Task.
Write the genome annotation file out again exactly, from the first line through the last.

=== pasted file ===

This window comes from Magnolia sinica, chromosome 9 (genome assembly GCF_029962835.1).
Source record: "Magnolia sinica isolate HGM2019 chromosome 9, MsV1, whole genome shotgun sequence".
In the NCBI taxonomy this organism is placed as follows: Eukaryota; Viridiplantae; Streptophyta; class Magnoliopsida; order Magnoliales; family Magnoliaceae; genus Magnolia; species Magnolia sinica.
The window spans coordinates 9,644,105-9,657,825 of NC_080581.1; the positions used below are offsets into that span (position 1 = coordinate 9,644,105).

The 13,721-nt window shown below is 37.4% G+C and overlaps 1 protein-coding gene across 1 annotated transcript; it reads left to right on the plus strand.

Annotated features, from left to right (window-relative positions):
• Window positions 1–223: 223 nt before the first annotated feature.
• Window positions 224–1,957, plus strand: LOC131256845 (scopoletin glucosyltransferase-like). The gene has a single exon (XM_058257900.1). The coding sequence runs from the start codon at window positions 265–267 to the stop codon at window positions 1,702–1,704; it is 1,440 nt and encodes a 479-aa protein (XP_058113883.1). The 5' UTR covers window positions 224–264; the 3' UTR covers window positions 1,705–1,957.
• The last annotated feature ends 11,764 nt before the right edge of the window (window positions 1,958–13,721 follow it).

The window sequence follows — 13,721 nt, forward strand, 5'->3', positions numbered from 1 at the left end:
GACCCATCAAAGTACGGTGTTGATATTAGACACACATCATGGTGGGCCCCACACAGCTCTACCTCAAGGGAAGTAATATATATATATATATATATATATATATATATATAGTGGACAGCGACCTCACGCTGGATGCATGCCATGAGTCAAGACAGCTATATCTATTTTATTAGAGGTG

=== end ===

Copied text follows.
This window comes from Magnolia sinica, chromosome 9 (genome assembly GCF_029962835.1).
Source record: "Magnolia sinica isolate HGM2019 chromosome 9, MsV1, whole genome shotgun sequence".
In the NCBI taxonomy this organism is placed as follows: Eukaryota; Viridiplantae; Streptophyta; class Magnoliopsida; order Magnoliales; family Magnoliaceae; genus Magnolia; species Magnolia sinica.
The window spans coordinates 9,644,105-9,657,825 of NC_080581.1; the positions used below are offsets into that span (position 1 = coordinate 9,644,105).

The 13,721-nt window shown below is 37.4% G+C and overlaps 1 protein-coding gene across 1 annotated transcript; it reads left to right on the plus strand.

Annotated features, from left to right (window-relative positions):
• Window positions 1–223: 223 nt before the first annotated feature.
• Window positions 224–1,957, plus strand: LOC131256845 (scopoletin glucosyltransferase-like). The gene has a single exon (XM_058257900.1). The coding sequence runs from the start codon at window positions 265–267 to the stop codon at window positions 1,702–1,704; it is 1,440 nt and encodes a 479-aa protein (XP_058113883.1). The 5' UTR covers window positions 224–264; the 3' UTR covers window positions 1,705–1,957.
• The last annotated feature ends 11,764 nt before the right edge of the window (window positions 1,958–13,721 follow it).

The window sequence follows — 13,721 nt, forward strand, 5'->3', positions numbered from 1 at the left end:
GACCCATCAAAGTACGGTGTTGATATTAGACACACATCATGGTGGGCCCCACACAGCTCTACCTCAAGGGAAGTAATATATATATATATATATATATATATATATATATAGTGGACAGCGACCTCACGCTGGATGCATGCCATGAGTCAAGACAGCTATATCTATTTTATTAGAGGTG